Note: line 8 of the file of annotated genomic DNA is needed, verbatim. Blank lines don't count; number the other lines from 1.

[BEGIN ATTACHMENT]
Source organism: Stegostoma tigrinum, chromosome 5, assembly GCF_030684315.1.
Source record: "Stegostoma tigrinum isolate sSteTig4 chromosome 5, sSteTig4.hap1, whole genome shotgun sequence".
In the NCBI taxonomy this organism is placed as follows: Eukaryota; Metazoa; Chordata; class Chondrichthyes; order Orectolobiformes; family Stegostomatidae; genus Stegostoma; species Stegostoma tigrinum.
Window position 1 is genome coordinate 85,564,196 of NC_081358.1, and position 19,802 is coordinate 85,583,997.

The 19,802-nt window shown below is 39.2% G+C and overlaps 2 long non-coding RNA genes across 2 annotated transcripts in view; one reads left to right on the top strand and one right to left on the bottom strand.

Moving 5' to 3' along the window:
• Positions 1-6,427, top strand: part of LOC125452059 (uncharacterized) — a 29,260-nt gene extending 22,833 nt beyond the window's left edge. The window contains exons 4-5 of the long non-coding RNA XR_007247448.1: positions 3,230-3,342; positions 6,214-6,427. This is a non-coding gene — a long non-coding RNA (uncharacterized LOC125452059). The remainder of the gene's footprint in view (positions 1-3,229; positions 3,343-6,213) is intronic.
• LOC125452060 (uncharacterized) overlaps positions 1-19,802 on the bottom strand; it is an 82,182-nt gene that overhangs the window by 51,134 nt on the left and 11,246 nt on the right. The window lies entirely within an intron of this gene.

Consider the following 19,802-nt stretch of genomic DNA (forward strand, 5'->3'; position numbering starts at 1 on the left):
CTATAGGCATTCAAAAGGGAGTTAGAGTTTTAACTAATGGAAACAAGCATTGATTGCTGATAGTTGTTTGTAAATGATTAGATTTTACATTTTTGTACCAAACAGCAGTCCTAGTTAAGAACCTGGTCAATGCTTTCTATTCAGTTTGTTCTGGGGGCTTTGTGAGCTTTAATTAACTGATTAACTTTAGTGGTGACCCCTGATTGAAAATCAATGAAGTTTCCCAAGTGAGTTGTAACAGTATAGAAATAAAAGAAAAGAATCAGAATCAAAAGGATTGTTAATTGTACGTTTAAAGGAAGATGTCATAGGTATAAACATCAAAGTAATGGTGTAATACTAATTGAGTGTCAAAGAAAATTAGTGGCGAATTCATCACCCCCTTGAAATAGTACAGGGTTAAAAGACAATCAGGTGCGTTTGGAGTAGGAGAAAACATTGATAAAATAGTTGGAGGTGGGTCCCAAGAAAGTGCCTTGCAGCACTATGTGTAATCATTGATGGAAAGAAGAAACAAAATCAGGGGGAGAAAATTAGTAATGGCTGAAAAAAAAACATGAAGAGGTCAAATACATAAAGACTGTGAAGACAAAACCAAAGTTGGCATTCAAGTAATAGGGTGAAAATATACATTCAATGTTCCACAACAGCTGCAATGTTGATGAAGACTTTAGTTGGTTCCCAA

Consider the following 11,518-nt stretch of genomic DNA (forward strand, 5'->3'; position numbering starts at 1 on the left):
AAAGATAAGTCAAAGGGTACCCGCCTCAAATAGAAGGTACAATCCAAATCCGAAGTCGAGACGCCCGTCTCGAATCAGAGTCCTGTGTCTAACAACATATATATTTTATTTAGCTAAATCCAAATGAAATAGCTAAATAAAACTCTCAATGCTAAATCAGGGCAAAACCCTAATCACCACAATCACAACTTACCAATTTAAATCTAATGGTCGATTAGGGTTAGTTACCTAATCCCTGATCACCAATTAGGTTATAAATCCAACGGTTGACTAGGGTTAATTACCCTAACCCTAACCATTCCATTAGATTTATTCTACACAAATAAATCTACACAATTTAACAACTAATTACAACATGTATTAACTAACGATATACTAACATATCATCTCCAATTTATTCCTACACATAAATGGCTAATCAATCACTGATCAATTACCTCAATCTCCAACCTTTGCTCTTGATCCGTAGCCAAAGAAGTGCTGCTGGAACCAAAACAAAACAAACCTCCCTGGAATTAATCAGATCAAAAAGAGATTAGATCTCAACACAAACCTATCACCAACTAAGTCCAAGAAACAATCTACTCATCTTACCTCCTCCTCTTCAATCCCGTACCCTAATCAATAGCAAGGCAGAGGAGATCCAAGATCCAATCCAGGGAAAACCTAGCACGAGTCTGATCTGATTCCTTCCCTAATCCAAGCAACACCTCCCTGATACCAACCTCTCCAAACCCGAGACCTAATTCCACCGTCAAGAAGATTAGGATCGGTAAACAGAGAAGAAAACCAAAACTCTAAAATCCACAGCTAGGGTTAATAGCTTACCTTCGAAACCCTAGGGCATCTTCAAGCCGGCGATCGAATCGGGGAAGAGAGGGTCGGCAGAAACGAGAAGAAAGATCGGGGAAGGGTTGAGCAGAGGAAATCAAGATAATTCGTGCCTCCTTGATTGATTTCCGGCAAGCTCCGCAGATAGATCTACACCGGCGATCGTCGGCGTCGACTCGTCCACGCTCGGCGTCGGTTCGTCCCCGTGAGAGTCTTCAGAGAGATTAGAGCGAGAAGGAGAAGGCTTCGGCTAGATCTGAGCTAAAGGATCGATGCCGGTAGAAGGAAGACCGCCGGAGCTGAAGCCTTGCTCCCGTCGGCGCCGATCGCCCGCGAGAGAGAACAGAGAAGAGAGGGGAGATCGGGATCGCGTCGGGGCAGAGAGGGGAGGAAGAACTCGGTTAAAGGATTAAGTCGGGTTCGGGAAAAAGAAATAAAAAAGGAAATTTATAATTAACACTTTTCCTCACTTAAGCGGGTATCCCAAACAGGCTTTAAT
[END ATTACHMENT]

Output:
• LOC125452060 (uncharacterized) overlaps positions 1-19,802 on the bottom strand; it is an 82,182-nt gene that overhangs the window by 51,134 nt on the left and 11,246 nt on the right. The window lies entirely within an intron of this gene.